998 Offers to Compromise in California

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What Is a Section 998 Offer?

A § 998 offer is a statutory offer to compromise developed with the goal of encouraging settlement between parties. A § 998 offer is a reasonable, good faith offer proposed by either the defendant or the plaintiff. A § 998 offer shifts costs to the other party so the prevailing party can recover certain costs from the losing party. This encourages both parties to evaluate the value of the case one last time before it goes to trial. Courts want to encourage settlements outside of the courtroom as much as possible, and a § 998 offer is an effective tool that could be beneficial to both parties.

Why Would I Want a Section 998 Offer?

In many cases, making a § 998 offer saves time, money, and hassle for everyone. It can help cut the legal process short and gives the other party a financial incentive to resolve things quickly and easily.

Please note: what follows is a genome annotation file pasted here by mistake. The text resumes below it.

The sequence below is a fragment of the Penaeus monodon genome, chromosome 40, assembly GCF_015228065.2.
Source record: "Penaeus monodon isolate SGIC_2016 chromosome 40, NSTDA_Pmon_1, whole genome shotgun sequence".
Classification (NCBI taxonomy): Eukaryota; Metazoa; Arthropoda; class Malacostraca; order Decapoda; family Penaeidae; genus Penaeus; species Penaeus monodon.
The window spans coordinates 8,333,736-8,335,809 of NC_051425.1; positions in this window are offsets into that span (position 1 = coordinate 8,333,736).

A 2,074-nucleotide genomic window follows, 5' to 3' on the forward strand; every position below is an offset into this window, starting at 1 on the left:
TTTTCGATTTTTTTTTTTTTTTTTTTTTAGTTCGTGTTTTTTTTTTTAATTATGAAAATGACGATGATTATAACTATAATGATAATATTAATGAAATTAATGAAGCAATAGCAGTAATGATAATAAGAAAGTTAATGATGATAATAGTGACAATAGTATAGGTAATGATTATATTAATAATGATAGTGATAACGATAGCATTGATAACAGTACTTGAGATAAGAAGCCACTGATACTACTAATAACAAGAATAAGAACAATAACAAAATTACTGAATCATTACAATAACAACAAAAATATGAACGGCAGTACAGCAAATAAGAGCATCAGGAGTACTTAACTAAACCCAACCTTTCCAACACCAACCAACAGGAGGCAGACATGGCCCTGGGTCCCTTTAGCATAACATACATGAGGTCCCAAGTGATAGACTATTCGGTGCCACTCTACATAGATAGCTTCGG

Also, because a § 998 offer shifts one party’s costs to the other party, it encourages all parties involved to think more carefully about the circumstances they’re facing. It causes the other side to reconsider the value of the case before proceeding to trial.

What Costs Can be Shifted in a Section 998 Offer?

Costs that may be shifted to the other party in a § 998 offer include:

  • Certain legal fees
  • Document filing fees
  • Expert witness fees below a certain threshold
  • Some costs associated with investigations

What Are the Elements of a 998 Offer?

To correctly make a § 998 offer, there are several required elements:

  • Must be in writing and include a statement with the terms and conditions of the award
  • The offer must specifically name CCP § 998
  • The offer must include a provision that allows the accepting party to indicate acceptance by signing a statement that the offer is accepted.

There are several limitations to a § 998 offer:

  • Cannot require release of all other potential claims against defendant (i.e. you cannot include release of liens)
  • Court must be able to assign monetary value to the 998 offer. “To trigger the potential § 998 penalties, the terms and conditions must be sufficiently certain to be capable of valuation. Otherwise, it may not be possible to determine whether any recovery at trial is ‘more favorable.’”